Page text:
Actor, comedian, writer, and rapper Donald Glover is insanely and unfairly talented. A daring, subversive, puckish spirit runs through all of his work — whether riffing on racial stereotypes in his standup routine, writing for Tina Fey’s 30 Rock, spitting rhymes as Childish Gambino, performing whip-smart (and sometimes beyond-the-pale) skits with the Internet sketch group Derrick Comedy (their take on an immortal Thomas Jefferson is hilarious), modeling for The Gap, or acting in the very excellent sitcom Community as geeky ex-jock Troy Barnes, whose bromance with Danny Pudi’s Abed Nadir never fails to delight:
The character of Troy, it must be said, was originally written for a white actor until Glover made it his own — a rare reversal of the usual situation (with white actors given first dibs on minority roles) that the activists at Racebending.com should celebrate. Between that and his well-publicized campaign to audition for the role of Spider-Man* in the upcoming reboot, it’s clear that Glover doesn’t care much for racial or ethnic lines being drawn around what he chooses to do.
And he says as much in Bill Jensen’s enlightening article for the Village Voice:
[Glover raps] about alienation, trying to fit in, getting girls to like him. Nerdy emo with a fro. Name-dropping Greedo and Inspector Gadget one minute, then laying something like, “Whiskey-sippin’/Wanna drink the whole bottle/But these smart middle-class black kids need a role model” the next.
“So many black kids Tweeted me about that line,” says Glover. “This is the first time in history we are able to talk about alienation and nerd things. Black kids do like white stuff. Arcade Fire were at the top of iTunes — it ain’t all white people listening to them.” He represents a new archetype of entertainer — a black nerd who can like white stuff. Not a black nerd in the over-the-top Steve Urkel or Dwayne Wayne sense, but a regular black guy who likes the same stuff white people like — but just happens to be more talented than you.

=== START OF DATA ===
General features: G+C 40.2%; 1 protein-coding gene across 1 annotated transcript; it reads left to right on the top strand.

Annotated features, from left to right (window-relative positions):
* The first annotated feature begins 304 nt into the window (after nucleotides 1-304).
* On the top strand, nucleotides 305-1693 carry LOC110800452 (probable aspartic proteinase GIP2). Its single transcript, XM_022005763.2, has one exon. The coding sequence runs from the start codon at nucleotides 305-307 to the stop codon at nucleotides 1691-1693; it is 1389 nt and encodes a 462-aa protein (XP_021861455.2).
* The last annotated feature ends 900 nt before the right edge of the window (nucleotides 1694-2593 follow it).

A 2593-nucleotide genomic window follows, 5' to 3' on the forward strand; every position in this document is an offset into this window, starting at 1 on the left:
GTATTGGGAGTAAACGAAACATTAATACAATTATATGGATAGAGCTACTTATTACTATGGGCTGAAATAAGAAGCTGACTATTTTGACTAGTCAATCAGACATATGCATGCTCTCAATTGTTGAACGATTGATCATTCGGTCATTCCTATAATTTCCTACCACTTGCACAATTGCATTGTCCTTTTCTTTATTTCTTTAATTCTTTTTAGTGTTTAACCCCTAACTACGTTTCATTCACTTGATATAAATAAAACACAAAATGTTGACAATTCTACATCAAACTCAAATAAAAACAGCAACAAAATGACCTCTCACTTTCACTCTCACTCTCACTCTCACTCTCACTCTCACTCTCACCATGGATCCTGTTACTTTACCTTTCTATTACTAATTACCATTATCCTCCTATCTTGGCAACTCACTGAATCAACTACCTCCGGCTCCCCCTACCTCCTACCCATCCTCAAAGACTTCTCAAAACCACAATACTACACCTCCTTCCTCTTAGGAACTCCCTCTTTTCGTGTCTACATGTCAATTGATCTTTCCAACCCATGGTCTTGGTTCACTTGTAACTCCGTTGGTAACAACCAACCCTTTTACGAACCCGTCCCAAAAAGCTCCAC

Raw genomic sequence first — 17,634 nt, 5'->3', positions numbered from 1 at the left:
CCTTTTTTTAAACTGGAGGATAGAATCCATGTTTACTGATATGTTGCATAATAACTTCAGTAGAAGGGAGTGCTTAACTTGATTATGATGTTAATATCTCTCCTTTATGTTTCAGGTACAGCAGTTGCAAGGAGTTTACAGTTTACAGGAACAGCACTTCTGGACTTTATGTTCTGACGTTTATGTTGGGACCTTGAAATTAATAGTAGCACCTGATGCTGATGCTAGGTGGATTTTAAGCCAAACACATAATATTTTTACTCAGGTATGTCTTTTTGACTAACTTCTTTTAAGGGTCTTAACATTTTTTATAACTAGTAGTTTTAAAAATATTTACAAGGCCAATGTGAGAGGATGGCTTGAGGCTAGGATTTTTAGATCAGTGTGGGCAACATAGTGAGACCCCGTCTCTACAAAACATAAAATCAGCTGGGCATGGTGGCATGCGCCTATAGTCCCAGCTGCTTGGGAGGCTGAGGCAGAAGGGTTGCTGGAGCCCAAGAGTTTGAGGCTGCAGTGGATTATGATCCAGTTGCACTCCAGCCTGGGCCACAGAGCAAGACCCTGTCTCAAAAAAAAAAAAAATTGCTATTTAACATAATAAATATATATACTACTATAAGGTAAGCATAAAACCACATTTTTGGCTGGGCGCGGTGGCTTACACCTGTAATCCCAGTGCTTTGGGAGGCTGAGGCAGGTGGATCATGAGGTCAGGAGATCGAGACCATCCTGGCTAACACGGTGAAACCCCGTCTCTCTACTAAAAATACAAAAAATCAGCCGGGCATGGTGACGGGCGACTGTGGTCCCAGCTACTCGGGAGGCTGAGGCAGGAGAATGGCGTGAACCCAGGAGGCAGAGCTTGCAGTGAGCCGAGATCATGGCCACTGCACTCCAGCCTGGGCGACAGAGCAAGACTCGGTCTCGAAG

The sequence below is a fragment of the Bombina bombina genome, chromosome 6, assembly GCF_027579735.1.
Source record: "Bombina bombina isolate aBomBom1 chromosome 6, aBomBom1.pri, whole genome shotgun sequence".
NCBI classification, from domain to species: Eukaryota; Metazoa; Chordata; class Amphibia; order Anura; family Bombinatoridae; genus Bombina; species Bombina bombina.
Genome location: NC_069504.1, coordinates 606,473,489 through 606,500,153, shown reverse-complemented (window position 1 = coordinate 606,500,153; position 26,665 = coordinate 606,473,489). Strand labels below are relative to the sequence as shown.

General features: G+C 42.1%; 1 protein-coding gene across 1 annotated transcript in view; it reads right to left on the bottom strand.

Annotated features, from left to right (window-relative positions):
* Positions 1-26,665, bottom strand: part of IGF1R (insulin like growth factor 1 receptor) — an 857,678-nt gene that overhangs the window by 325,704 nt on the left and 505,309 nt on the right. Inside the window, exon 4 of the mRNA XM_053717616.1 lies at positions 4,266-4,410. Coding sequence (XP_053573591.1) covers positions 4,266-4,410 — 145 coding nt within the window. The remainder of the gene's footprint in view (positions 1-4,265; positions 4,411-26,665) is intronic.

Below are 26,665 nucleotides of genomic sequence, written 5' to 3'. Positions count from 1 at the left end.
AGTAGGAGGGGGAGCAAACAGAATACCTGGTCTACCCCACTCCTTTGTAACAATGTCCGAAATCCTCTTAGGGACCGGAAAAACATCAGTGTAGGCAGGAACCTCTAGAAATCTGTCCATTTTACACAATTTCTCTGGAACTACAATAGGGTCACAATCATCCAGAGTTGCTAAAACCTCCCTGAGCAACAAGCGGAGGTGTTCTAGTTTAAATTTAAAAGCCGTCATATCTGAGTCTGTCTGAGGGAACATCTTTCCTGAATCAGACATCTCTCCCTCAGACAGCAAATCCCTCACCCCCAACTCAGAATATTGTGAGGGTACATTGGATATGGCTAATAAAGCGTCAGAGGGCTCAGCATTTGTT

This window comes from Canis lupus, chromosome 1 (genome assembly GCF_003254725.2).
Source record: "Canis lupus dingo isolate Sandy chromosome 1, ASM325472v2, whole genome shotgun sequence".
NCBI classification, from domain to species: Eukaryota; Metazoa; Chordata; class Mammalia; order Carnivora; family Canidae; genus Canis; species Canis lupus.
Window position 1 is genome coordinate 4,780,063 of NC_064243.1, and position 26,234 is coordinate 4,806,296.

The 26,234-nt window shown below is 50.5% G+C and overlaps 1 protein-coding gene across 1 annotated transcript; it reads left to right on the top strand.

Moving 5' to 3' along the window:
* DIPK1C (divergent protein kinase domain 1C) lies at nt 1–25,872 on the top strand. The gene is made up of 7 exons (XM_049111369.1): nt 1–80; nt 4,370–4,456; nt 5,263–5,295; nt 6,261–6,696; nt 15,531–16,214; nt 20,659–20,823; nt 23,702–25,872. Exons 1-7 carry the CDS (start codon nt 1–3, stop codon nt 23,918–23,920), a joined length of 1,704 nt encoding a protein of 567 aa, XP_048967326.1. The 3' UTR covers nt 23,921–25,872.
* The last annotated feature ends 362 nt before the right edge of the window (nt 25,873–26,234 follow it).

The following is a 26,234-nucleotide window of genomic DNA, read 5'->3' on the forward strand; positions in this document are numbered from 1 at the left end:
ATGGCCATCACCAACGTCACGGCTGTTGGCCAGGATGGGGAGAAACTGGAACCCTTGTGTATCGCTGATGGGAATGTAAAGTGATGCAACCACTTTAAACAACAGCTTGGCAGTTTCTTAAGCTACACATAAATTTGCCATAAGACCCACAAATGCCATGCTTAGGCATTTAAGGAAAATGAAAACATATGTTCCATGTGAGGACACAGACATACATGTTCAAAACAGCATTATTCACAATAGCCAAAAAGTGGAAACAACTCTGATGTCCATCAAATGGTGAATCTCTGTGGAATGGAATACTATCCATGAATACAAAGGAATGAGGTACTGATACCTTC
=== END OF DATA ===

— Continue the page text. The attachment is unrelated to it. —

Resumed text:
The black middle-class kid is a real thing. Earlier that night [...] the conversation turns to race — who can say the N-word and who can’t. “He was voiced by a black dude,” he wonders out loud. “So is it OK for Darth Vader to say the N-word?” He quickly Tweets the question out to the world.
“During the whole Spider-Man thing, the only thing that ever hurt my feelings was this one comment. The guy said, ‘Look, I love you. I think you’re great. But let’s be honest: There are no black kids like Peter Parker,’ ” he says, shaking his head. “There are!”
And Glover will let us all in on a little secret: His first taste of rap wasn’t NWA. Or Run-D.M.C. Or even Eminem. No, his first taste of rap was guys like Fred Durst.
“They say there’s no place in hip-hop if you’re in the suburbs,” he says. “Kanye is a suburban kid. The struggle is finding your place.”
Indeed. I look forward to seeing how Glover continues to challenge people’s assumptions and push the envelope of identity. And now that Community’s been renewed for a third season, I eagerly await more Troy-Abed goodness to come.
*Update 8/3/11: Apparently, Glover’s Twitter campaign was a significant inspiration for the look and ethnicity of Miles Morales, the new black/Hispanic Spider-Man.
(Photo via Billboard)